• R v W – defence counsel for client accused of stealing almost £1 million from Asda. The case involved complex issues in relation to the proof of Asda’s losses, the legality of the prosecution’s calculation of alleged losses and protracted confiscation proceedings.
  • R v Wood & Others (Operation Paste) – Leading junior counsel in a nine-defendant prosecution of fraud against the NHS. The defendants, including a senior NHS manager had defrauded the NHS of £3.5 million through the awarding of overpriced contracts for management training in contravention of NHS procurement rules.
  • R v D (Operation Filtermill) – Ongoing fraud prosecution against an independent financial advisor who claimed inflated commission by “churning” his clients pension investments from fund to fund.

Proceeds of Crime (in addition to the above)

  • Operation Y – advising the prosecuting authorities in relation to pre-charge restraint in a multi-million-pound pensions fraud investigation.
  • Re a firm – advising an LLP in relation to confiscation proceedings following the conviction of a former partner of the firm for fraud and money laundering. The prosecution and Court threatened contempt proceedings in relation to disputed funds in the possession of the firm. Craig provided advice and drafted a skeleton argument, upon which the prosecution discontinued all action against the client.

Homicide & Serious Violence

  • R v Dearlove – Junior counsel to Richard Wright QC in a prosecution for murder 49 years after the death of the victim. The defendant was convicted of murder in relation to the death of his baby stepson on Teesside in 1968. He had evaded prosecution in the 1960s by suggesting that the child had sustained the fatal head injury by falling out of bed. The trial involved calling contested expert evidence in the fields of paediatrics, paediatric neurosurgery and paediatric neuropathology.
  • R v H – defence of a father accused of failing to protect his child, contrary to section 5(1)(a) of the Domestic Violence, Crime and Victims Act 2004. Significant factual findings had been made against the client in family proceedings and the child had been removed from his care. After Craig’s consideration of the expert paediatric neurology evidence and negotiation with the Crown, no evidence was offered against Craig’s client.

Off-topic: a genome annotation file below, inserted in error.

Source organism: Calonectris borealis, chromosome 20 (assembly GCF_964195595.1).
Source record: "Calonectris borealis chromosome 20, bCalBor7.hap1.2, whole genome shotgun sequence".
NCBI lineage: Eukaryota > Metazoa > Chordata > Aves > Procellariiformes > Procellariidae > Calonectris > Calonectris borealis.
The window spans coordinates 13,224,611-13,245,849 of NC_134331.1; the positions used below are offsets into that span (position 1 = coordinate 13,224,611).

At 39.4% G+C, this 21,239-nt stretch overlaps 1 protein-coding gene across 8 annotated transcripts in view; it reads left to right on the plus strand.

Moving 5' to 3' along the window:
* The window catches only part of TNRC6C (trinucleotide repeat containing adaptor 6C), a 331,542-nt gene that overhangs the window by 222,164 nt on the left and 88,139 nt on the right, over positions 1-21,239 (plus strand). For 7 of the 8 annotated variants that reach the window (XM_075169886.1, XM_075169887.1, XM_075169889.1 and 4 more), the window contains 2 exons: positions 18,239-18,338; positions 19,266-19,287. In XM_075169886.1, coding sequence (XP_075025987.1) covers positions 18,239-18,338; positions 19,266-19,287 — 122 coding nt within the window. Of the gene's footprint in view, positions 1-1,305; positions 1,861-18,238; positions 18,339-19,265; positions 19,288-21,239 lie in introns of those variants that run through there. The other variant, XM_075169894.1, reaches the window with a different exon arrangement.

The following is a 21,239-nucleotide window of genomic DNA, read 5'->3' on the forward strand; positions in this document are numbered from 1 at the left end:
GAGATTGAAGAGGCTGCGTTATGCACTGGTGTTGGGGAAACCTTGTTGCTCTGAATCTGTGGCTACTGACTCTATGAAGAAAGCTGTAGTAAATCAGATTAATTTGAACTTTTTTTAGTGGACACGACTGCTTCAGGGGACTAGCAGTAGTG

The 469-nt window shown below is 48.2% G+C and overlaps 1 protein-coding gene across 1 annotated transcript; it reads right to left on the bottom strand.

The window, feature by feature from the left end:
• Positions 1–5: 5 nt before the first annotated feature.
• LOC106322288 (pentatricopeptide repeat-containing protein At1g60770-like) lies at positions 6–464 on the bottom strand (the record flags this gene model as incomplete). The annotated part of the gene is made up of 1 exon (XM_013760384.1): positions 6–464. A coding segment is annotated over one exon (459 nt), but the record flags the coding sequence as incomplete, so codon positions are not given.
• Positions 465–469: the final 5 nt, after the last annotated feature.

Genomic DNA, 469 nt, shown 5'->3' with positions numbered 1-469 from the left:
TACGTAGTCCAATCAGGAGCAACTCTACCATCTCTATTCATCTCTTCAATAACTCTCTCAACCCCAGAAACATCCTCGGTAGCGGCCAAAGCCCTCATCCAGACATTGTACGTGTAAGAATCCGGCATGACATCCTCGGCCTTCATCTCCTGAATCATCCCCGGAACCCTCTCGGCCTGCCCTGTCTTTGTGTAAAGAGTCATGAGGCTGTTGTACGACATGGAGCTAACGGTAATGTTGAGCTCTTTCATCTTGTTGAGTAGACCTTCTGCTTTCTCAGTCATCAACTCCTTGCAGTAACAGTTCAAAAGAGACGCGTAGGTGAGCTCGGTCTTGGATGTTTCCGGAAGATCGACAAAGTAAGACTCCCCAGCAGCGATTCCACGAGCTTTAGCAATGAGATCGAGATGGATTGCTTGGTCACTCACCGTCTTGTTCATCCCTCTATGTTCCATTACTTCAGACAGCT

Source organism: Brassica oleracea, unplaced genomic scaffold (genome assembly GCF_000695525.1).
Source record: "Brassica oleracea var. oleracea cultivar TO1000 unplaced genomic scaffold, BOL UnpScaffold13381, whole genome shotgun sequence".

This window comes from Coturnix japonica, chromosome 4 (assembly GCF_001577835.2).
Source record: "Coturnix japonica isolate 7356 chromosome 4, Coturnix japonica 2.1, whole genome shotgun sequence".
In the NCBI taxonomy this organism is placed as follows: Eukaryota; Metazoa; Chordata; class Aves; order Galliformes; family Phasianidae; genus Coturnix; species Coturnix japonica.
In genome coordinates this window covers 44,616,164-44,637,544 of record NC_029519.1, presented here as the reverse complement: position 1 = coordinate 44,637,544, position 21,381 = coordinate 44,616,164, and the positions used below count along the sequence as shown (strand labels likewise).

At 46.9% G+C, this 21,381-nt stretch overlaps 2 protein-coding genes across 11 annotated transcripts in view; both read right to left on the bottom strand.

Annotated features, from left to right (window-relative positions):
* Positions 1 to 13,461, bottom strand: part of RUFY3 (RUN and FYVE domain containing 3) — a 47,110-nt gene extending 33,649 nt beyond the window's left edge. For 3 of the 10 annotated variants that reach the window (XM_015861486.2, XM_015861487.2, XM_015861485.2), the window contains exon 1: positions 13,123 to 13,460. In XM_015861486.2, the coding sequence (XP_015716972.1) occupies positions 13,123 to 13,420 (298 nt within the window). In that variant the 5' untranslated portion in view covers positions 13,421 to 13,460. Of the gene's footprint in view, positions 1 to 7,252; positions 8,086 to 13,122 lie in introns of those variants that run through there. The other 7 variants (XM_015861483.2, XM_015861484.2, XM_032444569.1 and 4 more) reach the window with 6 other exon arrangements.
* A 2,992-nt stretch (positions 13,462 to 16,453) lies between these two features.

• R v Zaman (Operation Hoe) – prosecution junior counsel in the first successful prosecution for gross negligence manslaughter arising from a food allergy, and its subsequent successful defence in the Court of Appeal [2018] 1 Cr. App. R. (S.) 26
  • R v F – junior counsel in a murder prosecution, following the stabbing of the victim by his partner’s sister. Craig successfully defended (alone) an appeal against conviction based on fresh evidence.

Sexual Offences

  • R v JH – successful defence of a stepfather charged with the attempted rape of his seven-year-old stepdaughter. Craig challenged the disclosure process and identified items that could be shown to be in the possession of the police, the existence of which had not been disclosed. Following legal argument, no evidence was offered.
  • R v BR – successful defence of a former police officer with previous convictions for indecent assault. The client was charged with sexual offences against two young female family members. Charges relating to one complainant were stayed as an abuse of the process of the Court following Craig’s application based on disclosure failures. The client was acquitted of all other charges at trial.
  • R v MP – successful defence of a man charged with non-recent rape and serious sexual assaults against two sisters who were the daughters of a former girlfriend. The case involved complex issues of law including jurisdiction, hearsay and character. The complainants’ mother, against whom they also made allegations, was interviewed when suffering from advanced motor-neurone disease and had subsequently died and the evidence was unclear as to whether some of the alleged offences had been committed in Scotland. The client was acquitted of all charges.


  • R v AN – defence counsel in a five-defendant people trafficking case. Craig made numerous applications for disclosure and ultimately for a stay based on the prosecution’s chaotic approach to disclosure. The trial judged rejected the applications but after seven weeks of trial the prosecution itself applied to discharge the jury on the basis of the disclosure failings.
  • R v DD – defence of a juror, prosecuted for contempt of Court who contacted a convicted defendant and disclosed the content of jury deliberations. Craig appeared before the Lord Chief Justice, prosecuted by the Solicitor General. His client received a suspended sentence and on the basis of his submissions the LCJ directed a review by HM Courts Service into the information routinely provided to jurors.

Public Access

Craig Hassall is qualified to accept Public Access work, where he can be instructed directly by a member of the public rather than a solicitor. 

Contact Craig’s clerks

Andrew Thornton on 0113 213 5202

Gina Hawkins on 0113 213 5205

Rebecca Wilson on 0113 213 5203

Hannah Dempsey on 0113 213 5211

Elaine Foster-Morgan on 0113 213 5217

Robyn Nichol on 0113 213 5253